Capitol News Connection reports on the size of the banking industry lobby and how many lobbyists have made use of the revolving door in Washington to go from the government to lobbying their former employer:
In the military it’s called concentrated firepower. On Capitol Hill, watchdog groups call it the influence of the banking lobby.
From virtually every state they come. In all, 73 former members of Congress now lobby on behalf of banks and other financial services that have much at stake as a House-Senate conference committee on financial regulatory reform conducts its work, according to a joint report from Public Citizen and the Center for Responsive Politics.
Theirs is one of a spate of studies from watchdog groups in recent weeks dealing with “revolving door” lobbyists, those who come from government service and have prized connections and have gone to work for commercial banks, investment banks, credit unions and auto loan, payday loan and mortgage companies.
In all, Public Citizen and the Center for Responsive Politics tallied at least 1,447 former federal employees who have lobbied for the financial services sector since the beginning of 2009.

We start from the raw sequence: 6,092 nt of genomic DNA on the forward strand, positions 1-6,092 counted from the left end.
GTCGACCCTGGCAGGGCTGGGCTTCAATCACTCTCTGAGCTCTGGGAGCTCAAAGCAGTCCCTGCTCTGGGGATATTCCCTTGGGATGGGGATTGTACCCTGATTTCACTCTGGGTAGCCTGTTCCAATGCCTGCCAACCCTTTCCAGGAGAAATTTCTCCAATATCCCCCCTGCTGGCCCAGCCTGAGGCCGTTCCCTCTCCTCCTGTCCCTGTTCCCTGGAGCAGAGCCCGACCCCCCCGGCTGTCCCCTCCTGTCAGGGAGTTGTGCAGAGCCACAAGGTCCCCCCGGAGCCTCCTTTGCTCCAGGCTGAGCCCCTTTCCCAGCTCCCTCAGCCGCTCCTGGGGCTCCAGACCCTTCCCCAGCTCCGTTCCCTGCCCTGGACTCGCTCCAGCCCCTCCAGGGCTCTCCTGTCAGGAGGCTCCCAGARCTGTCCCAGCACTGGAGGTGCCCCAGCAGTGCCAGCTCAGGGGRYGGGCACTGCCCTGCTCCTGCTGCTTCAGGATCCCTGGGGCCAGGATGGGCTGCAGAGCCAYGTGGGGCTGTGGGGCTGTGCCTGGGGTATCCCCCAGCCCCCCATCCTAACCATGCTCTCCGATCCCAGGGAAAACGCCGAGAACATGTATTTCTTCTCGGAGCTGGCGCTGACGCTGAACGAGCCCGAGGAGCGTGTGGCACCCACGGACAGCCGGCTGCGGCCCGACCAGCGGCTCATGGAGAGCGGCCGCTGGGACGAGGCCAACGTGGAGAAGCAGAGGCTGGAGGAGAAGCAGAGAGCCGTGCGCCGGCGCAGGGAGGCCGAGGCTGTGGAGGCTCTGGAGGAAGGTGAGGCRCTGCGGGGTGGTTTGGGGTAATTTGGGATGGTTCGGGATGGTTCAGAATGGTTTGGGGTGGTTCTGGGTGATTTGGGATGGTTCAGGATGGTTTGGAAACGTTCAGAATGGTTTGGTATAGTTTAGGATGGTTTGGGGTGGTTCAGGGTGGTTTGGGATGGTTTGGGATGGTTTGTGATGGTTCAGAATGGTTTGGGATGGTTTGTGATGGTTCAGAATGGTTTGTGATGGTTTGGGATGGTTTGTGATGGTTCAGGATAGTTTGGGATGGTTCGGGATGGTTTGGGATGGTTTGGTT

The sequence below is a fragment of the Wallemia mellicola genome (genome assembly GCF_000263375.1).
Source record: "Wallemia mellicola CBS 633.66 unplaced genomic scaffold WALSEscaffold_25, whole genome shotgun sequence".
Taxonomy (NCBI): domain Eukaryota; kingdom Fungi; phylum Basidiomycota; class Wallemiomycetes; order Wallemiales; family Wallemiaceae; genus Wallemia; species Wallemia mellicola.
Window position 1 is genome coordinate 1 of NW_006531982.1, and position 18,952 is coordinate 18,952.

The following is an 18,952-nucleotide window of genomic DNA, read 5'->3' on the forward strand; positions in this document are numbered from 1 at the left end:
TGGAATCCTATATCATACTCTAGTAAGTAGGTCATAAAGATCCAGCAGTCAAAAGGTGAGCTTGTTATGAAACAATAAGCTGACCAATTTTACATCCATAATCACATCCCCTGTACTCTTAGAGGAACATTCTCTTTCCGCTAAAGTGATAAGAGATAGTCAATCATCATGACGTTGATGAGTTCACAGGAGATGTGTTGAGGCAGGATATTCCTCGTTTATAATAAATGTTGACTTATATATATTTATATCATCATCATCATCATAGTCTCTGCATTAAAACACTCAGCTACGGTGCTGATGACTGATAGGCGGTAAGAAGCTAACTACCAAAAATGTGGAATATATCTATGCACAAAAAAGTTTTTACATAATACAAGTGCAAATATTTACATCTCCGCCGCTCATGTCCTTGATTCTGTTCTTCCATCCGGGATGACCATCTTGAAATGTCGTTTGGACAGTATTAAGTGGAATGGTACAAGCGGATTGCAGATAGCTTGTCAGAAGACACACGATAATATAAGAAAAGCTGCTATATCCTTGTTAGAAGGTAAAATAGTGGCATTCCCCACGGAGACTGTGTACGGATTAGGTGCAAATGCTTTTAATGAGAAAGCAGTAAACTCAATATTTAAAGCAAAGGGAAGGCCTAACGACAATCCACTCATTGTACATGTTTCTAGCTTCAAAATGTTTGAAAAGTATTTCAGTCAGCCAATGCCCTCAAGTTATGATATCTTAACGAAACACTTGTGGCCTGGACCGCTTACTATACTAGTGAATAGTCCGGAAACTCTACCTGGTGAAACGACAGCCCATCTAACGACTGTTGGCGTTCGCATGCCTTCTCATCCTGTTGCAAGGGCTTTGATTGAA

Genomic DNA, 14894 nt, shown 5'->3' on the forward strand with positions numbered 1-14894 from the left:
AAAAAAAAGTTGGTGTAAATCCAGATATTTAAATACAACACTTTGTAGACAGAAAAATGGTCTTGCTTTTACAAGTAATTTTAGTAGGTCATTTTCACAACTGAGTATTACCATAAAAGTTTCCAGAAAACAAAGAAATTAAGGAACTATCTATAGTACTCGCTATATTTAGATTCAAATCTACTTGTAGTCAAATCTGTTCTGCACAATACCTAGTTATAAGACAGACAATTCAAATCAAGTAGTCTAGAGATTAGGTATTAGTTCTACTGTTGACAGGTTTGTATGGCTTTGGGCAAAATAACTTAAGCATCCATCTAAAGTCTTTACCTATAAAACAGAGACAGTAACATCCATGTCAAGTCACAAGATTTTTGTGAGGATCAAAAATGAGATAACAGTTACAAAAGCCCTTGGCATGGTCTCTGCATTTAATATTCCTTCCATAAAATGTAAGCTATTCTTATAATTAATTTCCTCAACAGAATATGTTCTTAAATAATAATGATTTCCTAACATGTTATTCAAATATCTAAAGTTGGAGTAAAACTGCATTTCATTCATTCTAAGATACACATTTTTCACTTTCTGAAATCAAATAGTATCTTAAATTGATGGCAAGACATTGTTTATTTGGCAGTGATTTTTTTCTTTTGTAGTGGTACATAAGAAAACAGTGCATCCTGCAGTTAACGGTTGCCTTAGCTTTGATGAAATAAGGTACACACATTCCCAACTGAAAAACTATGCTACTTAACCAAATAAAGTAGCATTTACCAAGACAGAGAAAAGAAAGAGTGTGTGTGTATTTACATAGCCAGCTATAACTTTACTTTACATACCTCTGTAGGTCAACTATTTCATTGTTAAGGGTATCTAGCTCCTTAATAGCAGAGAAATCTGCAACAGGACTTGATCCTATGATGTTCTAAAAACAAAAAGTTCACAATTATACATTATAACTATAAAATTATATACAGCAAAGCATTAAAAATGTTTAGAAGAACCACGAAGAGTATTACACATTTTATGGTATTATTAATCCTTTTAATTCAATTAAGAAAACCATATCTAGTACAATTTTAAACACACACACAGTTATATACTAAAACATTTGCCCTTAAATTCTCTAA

In addition to the 73 former senators and House members, the total includes 66 former staff members of the House and Senate banking committees and an additional 82 who have worked for one of the current members of those committees.
Further, it said, at least 42 lobbyists working the bill are past employees of the Treasury Department.
If other lobbyists are added to the former government employees, the totals go even higher. In all, nearly 3,000 lobbyists representing an assortment of 850 banks, hedge funds, other financial firms and related associations have been at work on the legislation since President Obama took office, the Center for Public Integrity said.
That’s more than five lobbyists for every member of Congress.